Our weekly feature in which a writer answers the question: if you could force your friends at gunpoint to watch one movie or TV show, what would it be?
There is a scene about midway through “Rabbit Hole” that gets grieving exactly right. It takes place between Becca Corbett (Nicole Kidman) and her mother Nat (Dianne Wiest), both of whom have tragically lost their sons: Nat to the horrors of drug addiction eleven years before and Becca to a car in the street eight months ago. As they are placing boxes of four-year-old Danny's things in the basement of the home Becca shares with her husband Howie (Aaron Eckhart), Nat sums up her feelings on loss with an elegant metaphor.
Becca: Does it ever go away?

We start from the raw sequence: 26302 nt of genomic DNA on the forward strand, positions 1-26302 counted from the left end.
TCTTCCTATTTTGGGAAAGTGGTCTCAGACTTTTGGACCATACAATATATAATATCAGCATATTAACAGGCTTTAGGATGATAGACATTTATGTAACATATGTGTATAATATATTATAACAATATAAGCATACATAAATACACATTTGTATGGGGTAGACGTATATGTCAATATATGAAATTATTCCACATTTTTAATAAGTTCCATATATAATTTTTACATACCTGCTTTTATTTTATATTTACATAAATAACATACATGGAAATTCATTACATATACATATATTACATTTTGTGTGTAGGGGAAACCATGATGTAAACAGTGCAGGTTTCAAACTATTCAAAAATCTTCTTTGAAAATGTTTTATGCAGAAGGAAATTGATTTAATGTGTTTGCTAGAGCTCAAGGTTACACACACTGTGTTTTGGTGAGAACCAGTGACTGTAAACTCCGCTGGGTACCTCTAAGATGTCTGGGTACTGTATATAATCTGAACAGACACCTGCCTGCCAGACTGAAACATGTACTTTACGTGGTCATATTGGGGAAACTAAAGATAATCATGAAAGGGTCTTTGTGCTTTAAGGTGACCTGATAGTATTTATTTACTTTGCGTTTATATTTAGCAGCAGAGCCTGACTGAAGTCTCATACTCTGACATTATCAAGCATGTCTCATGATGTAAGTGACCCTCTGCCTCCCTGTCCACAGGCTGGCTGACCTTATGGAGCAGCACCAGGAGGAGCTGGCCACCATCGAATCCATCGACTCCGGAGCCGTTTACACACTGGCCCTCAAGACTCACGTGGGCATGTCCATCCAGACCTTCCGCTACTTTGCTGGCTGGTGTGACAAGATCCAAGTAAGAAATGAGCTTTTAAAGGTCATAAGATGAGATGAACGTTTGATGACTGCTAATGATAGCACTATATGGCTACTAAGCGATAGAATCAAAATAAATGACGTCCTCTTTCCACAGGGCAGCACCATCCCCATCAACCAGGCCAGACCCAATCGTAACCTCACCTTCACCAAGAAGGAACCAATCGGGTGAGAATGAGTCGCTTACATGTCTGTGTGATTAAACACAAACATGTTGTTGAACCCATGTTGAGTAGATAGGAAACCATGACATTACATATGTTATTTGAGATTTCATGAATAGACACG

Nat: No, I don't think it does. Not for me, it hasn't, and it's going on eleven years. It changes though.
Nat: I don't know…the weight of it, I guess. At some point, it becomes bearable. It turns into something that you can crawl out from under and carry around like a brick in your pocket. And you even forget it, for a while. But then you reach in for whatever reason and there it is. Oh right, that. Which can be awful. But not all the time. It's kinda…not that you like it, exactly, but it's what you've got instead of your son. So, you carry it around. And uh…it doesn't go away. Which is…
Becca: Which is what?
Nat: Fine, actually.
I can't stress enough how beautifully written this is, and how beautifully delivered by Wiest, who gives another Oscar-worthy performance as a woman who perhaps isn't wise about a lot of things but who knows grief as intimately as the back of her own hand. It's the quiet centerpiece of a film that is as wise as it is heartrending.